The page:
its rather bizarre in the extreme that in a reasonably chunky article about Irish government debt levels, and the effect on them since October 2008 (!), there is not one mention of the bank guarantee scheme. In fact, the word “bank” appears only once, and that is when referencing the Credit Suisse Private Banking comments. And remember, i’m a NAMA-phile who, while ultimately feeling that NAMA/the guarantee is part of a long term process to stabilise the financial system, completely accepts that is has hurt the short term debt situation for the state (though equally if not more so this was caused by the deficit). You either forgot about it, you don’t feel it is relevant, or you decided to purposely not refer to it. You decide which it is.

By the by, literally just out…



The logic of Bernanke’s argument hasn’t changed. In fact, one could argue that an important part of the problems that have been created is that people spent too much time looking at the upside potential instead of watching their backs. To my knowledge, even though Bernanke, and many other I might add, have been writing about these issues in academic journals for decades, current practise still hasn’t fully picked up. So, my only aim was to point out the existence of this literature, obviously leaving me wide open for ivory tower criticism. So be it.

And last time I checked Brian hadn’t moved in next door 🙂

@ Eoin

Would Fitch & S&P be among those ratings agencies that gave AAA ratings to a load of asset-backed toxic waste? Perhaps it is the madness of crowds, but you would need a psychologist, not an economist, to explain why financial markets continue to take them seriously.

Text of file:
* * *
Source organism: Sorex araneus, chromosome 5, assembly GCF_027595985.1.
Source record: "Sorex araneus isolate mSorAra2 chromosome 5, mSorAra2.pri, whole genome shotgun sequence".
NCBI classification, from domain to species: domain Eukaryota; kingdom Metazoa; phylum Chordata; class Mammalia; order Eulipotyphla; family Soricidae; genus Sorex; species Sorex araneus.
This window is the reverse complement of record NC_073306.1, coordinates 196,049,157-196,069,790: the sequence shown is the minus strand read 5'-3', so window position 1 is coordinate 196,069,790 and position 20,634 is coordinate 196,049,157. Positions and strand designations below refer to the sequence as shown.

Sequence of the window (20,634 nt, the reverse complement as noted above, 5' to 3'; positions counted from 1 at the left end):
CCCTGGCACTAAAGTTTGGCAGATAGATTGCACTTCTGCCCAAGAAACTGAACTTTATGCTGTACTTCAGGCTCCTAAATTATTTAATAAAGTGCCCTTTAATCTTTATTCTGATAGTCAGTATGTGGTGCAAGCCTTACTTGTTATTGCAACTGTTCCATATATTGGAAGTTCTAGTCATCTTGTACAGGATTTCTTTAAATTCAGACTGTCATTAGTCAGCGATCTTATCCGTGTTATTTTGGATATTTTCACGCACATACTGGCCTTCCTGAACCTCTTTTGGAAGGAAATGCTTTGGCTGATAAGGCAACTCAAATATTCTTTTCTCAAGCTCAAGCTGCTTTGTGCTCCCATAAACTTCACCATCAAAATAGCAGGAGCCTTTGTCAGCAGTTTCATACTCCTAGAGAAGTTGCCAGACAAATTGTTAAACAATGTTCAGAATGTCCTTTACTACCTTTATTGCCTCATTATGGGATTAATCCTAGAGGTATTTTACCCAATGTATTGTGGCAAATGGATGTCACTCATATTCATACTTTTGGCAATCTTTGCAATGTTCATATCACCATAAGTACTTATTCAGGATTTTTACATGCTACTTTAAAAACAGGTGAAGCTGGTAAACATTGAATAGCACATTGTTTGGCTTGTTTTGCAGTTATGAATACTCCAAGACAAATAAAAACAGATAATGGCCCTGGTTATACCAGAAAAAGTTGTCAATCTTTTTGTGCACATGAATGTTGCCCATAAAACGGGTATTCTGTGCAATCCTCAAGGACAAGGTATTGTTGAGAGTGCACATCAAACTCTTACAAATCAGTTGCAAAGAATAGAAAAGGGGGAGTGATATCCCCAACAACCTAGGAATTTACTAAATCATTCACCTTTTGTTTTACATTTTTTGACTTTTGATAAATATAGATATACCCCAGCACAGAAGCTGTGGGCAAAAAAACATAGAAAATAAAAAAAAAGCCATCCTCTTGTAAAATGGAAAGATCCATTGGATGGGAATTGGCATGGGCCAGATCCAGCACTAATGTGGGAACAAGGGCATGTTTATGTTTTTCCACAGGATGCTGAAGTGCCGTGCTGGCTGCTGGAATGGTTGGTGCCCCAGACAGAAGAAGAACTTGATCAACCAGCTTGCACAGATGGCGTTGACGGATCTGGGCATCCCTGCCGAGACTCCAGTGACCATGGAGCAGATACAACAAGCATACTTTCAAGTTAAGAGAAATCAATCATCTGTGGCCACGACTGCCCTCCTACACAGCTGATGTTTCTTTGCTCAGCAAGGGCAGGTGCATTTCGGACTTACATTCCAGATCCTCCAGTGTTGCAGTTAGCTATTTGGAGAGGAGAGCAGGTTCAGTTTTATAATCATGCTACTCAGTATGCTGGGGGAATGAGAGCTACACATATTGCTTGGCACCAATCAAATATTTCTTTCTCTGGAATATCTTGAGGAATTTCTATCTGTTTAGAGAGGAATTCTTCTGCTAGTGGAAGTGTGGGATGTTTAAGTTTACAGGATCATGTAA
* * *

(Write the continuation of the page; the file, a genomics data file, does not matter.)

The focus of the piece is the relationship between debt yields and the opposing policies of reflation and fisal contraction.

However, you are right. Bank bailouts do matter. Ireland’s is equivalent to 232% of GDP and Belgium’s is the next highest in the Euro Area at 92% of GDP.

So on the one hand we have a very large bank bailout and fiscal reflation (Belgium) and on the other an enormous bank bailout and fiscal contraction (Ireland). And the bond market is far happier to lend to Belgium than Ireland, and at lower interest rates. Belgian yields have risen as a result of the crisis, but nothing like as much as Ireland’s.

Bond investors are far happier to lend governments money when they are confident they will get it back.

Belgium’s reflation makes that more likely as it it increases the tax base and reduces the deifict. Ireland’s fiscal contraction makes that less likely an has increased the deficit. In both cases, pouring borrowed capital into zombie banks makes repayment somewhat less likely. Hence Belgian yields have risen, and Ireland’s yields have risen far more.